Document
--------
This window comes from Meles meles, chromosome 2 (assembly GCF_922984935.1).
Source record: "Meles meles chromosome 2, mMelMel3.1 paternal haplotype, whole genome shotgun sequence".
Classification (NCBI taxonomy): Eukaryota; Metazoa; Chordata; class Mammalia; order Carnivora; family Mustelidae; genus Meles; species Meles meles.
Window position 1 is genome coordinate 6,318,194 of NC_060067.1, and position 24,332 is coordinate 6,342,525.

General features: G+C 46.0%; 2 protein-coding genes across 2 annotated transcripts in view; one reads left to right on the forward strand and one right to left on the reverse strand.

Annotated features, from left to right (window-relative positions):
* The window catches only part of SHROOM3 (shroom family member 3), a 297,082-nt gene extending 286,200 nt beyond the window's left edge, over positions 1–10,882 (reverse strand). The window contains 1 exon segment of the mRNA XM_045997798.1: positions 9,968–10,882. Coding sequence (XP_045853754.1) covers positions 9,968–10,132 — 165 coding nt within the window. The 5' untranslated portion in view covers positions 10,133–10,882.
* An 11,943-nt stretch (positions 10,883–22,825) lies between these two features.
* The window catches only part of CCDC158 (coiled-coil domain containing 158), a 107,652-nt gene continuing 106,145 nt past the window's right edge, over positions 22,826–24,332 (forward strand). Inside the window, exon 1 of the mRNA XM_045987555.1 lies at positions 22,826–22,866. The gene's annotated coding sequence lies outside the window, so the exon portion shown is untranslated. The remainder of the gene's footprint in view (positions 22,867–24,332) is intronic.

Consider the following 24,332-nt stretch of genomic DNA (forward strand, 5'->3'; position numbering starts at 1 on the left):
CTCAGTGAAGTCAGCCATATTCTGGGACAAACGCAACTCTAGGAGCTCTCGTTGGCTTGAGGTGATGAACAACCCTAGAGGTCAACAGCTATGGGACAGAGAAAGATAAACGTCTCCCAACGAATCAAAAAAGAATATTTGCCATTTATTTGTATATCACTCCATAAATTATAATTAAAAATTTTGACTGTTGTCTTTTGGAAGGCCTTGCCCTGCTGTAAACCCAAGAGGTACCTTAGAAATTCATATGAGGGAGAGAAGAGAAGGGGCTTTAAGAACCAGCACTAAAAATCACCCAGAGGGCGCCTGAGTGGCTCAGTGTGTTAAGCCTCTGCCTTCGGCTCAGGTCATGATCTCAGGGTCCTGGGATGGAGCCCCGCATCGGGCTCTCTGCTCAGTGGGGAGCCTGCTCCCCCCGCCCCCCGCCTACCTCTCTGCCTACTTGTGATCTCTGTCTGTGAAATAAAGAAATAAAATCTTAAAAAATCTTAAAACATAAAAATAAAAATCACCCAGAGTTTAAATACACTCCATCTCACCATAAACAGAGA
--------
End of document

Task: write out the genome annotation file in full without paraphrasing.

This window comes from Meles meles, chromosome 2 (assembly GCF_922984935.1).
Source record: "Meles meles chromosome 2, mMelMel3.1 paternal haplotype, whole genome shotgun sequence".
Classification (NCBI taxonomy): Eukaryota; Metazoa; Chordata; class Mammalia; order Carnivora; family Mustelidae; genus Meles; species Meles meles.
Window position 1 is genome coordinate 6,318,194 of NC_060067.1, and position 24,332 is coordinate 6,342,525.

General features: G+C 46.0%; 2 protein-coding genes across 2 annotated transcripts in view; one reads left to right on the forward strand and one right to left on the reverse strand.

Annotated features, from left to right (window-relative positions):
* The window catches only part of SHROOM3 (shroom family member 3), a 297,082-nt gene extending 286,200 nt beyond the window's left edge, over positions 1–10,882 (reverse strand). The window contains 1 exon segment of the mRNA XM_045997798.1: positions 9,968–10,882. Coding sequence (XP_045853754.1) covers positions 9,968–10,132 — 165 coding nt within the window. The 5' untranslated portion in view covers positions 10,133–10,882.
* An 11,943-nt stretch (positions 10,883–22,825) lies between these two features.
* The window catches only part of CCDC158 (coiled-coil domain containing 158), a 107,652-nt gene continuing 106,145 nt past the window's right edge, over positions 22,826–24,332 (forward strand). Inside the window, exon 1 of the mRNA XM_045987555.1 lies at positions 22,826–22,866. The gene's annotated coding sequence lies outside the window, so the exon portion shown is untranslated. The remainder of the gene's footprint in view (positions 22,867–24,332) is intronic.

Consider the following 24,332-nt stretch of genomic DNA (forward strand, 5'->3'; position numbering starts at 1 on the left):
CTCAGTGAAGTCAGCCATATTCTGGGACAAACGCAACTCTAGGAGCTCTCGTTGGCTTGAGGTGATGAACAACCCTAGAGGTCAACAGCTATGGGACAGAGAAAGATAAACGTCTCCCAACGAATCAAAAAAGAATATTTGCCATTTATTTGTATATCACTCCATAAATTATAATTAAAAATTTTGACTGTTGTCTTTTGGAAGGCCTTGCCCTGCTGTAAACCCAAGAGGTACCTTAGAAATTCATATGAGGGAGAGAAGAGAAGGGGCTTTAAGAACCAGCACTAAAAATCACCCAGAGGGCGCCTGAGTGGCTCAGTGTGTTAAGCCTCTGCCTTCGGCTCAGGTCATGATCTCAGGGTCCTGGGATGGAGCCCCGCATCGGGCTCTCTGCTCAGTGGGGAGCCTGCTCCCCCCGCCCCCCGCCTACCTCTCTGCCTACTTGTGATCTCTGTCTGTGAAATAAAGAAATAAAATCTTAAAAAATCTTAAAACATAAAAATAAAAATCACCCAGAGTTTAAATACACTCCATCTCACCATAAACAGAGA